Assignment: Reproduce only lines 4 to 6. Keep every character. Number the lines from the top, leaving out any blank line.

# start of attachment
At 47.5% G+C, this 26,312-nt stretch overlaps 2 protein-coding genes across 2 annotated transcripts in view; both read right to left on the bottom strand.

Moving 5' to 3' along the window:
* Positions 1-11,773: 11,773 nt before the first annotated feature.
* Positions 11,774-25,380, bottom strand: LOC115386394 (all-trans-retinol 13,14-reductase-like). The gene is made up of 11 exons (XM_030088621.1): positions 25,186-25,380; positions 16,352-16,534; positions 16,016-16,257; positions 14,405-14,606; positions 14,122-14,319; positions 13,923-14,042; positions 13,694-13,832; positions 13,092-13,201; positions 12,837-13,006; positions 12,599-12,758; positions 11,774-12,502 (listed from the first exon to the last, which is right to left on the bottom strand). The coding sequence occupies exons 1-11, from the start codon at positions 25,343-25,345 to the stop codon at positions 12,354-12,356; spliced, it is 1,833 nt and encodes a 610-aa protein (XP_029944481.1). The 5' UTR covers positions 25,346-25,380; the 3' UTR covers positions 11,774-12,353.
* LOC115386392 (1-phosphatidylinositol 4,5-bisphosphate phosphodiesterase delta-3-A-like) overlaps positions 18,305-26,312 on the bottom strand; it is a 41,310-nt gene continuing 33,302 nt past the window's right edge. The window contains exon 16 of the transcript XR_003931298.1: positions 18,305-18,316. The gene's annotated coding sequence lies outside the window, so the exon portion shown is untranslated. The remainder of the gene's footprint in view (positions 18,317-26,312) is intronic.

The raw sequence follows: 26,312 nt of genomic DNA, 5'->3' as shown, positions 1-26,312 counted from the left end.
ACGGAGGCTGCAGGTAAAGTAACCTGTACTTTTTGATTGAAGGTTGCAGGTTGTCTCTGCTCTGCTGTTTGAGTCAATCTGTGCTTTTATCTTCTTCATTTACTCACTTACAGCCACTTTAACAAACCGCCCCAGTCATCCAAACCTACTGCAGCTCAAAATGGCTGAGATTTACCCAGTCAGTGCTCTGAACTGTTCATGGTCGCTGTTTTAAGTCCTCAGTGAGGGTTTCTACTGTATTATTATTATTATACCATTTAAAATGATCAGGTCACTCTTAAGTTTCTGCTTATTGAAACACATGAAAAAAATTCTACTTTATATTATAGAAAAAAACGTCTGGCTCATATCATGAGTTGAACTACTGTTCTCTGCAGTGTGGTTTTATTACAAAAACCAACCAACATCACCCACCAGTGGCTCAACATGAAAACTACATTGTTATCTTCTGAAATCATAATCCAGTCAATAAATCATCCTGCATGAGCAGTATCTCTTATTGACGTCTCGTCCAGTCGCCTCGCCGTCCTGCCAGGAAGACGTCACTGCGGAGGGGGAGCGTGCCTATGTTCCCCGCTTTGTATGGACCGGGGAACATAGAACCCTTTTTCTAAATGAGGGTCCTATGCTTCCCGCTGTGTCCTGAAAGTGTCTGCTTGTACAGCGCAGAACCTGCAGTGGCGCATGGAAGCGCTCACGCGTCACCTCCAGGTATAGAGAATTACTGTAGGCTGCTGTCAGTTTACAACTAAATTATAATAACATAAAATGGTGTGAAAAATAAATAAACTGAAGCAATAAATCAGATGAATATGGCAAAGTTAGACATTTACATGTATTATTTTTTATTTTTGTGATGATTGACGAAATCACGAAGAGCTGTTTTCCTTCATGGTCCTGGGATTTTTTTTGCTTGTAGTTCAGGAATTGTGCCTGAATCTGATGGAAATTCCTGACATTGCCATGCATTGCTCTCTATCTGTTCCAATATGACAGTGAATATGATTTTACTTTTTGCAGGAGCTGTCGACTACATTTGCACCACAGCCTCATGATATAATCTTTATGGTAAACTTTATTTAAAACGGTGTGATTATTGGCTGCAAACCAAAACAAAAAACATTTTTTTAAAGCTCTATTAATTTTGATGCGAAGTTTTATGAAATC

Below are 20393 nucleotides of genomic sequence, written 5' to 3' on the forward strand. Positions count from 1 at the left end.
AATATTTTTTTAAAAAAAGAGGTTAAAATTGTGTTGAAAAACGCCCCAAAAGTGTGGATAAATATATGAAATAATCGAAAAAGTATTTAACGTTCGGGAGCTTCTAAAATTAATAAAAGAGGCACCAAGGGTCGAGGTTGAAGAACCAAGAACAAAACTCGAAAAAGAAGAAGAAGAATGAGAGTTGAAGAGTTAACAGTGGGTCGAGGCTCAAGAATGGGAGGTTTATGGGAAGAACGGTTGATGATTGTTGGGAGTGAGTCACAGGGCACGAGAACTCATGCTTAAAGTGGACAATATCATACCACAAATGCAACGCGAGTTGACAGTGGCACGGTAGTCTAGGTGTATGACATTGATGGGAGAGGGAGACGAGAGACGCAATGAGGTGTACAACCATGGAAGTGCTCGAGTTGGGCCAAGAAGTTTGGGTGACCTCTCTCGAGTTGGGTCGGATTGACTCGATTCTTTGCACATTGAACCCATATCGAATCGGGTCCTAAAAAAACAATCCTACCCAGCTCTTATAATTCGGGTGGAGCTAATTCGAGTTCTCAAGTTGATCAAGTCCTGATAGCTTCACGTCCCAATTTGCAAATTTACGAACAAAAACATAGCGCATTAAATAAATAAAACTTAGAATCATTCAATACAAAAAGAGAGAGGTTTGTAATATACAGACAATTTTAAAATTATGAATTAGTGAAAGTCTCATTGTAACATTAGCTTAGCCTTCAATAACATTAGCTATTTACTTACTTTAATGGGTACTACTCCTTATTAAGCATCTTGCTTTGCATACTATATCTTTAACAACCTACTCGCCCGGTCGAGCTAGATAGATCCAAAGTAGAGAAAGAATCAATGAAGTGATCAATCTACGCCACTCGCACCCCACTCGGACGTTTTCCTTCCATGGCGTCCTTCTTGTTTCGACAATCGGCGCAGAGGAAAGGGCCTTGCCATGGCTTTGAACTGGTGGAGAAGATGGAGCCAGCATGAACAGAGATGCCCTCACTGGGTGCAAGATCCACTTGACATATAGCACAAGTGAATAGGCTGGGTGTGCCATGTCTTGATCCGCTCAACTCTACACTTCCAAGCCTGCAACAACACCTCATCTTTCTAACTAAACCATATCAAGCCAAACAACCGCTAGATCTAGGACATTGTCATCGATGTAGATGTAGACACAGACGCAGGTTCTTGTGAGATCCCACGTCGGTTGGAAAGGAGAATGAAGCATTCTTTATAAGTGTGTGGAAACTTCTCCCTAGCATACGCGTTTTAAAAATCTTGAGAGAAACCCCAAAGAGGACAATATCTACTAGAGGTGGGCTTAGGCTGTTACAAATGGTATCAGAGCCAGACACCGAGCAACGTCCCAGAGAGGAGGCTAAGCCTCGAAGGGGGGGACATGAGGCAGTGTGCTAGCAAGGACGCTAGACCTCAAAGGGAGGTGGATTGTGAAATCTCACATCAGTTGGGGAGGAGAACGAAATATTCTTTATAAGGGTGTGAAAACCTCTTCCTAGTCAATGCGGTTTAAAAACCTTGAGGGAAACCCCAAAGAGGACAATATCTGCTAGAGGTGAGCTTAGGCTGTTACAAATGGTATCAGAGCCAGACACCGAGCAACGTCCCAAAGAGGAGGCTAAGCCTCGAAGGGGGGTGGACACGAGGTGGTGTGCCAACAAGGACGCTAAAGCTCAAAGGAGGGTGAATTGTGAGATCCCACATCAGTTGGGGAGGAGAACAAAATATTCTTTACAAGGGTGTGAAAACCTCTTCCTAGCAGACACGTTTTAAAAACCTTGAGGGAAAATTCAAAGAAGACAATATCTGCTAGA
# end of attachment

* Positions 11,774-25,380, bottom strand: LOC115386394 (all-trans-retinol 13,14-reductase-like). The gene is made up of 11 exons (XM_030088621.1): positions 25,186-25,380; positions 16,352-16,534; positions 16,016-16,257; positions 14,405-14,606; positions 14,122-14,319; positions 13,923-14,042; positions 13,694-13,832; positions 13,092-13,201; positions 12,837-13,006; positions 12,599-12,758; positions 11,774-12,502 (listed from the first exon to the last, which is right to left on the bottom strand). The coding sequence occupies exons 1-11, from the start codon at positions 25,343-25,345 to the stop codon at positions 12,354-12,356; spliced, it is 1,833 nt and encodes a 610-aa protein (XP_029944481.1). The 5' UTR covers positions 25,346-25,380; the 3' UTR covers positions 11,774-12,353.
* LOC115386392 (1-phosphatidylinositol 4,5-bisphosphate phosphodiesterase delta-3-A-like) overlaps positions 18,305-26,312 on the bottom strand; it is a 41,310-nt gene continuing 33,302 nt past the window's right edge. The window contains exon 16 of the transcript XR_003931298.1: positions 18,305-18,316. The gene's annotated coding sequence lies outside the window, so the exon portion shown is untranslated. The remainder of the gene's footprint in view (positions 18,317-26,312) is intronic.

The raw sequence follows: 26,312 nt of genomic DNA, 5'->3' as shown, positions 1-26,312 counted from the left end.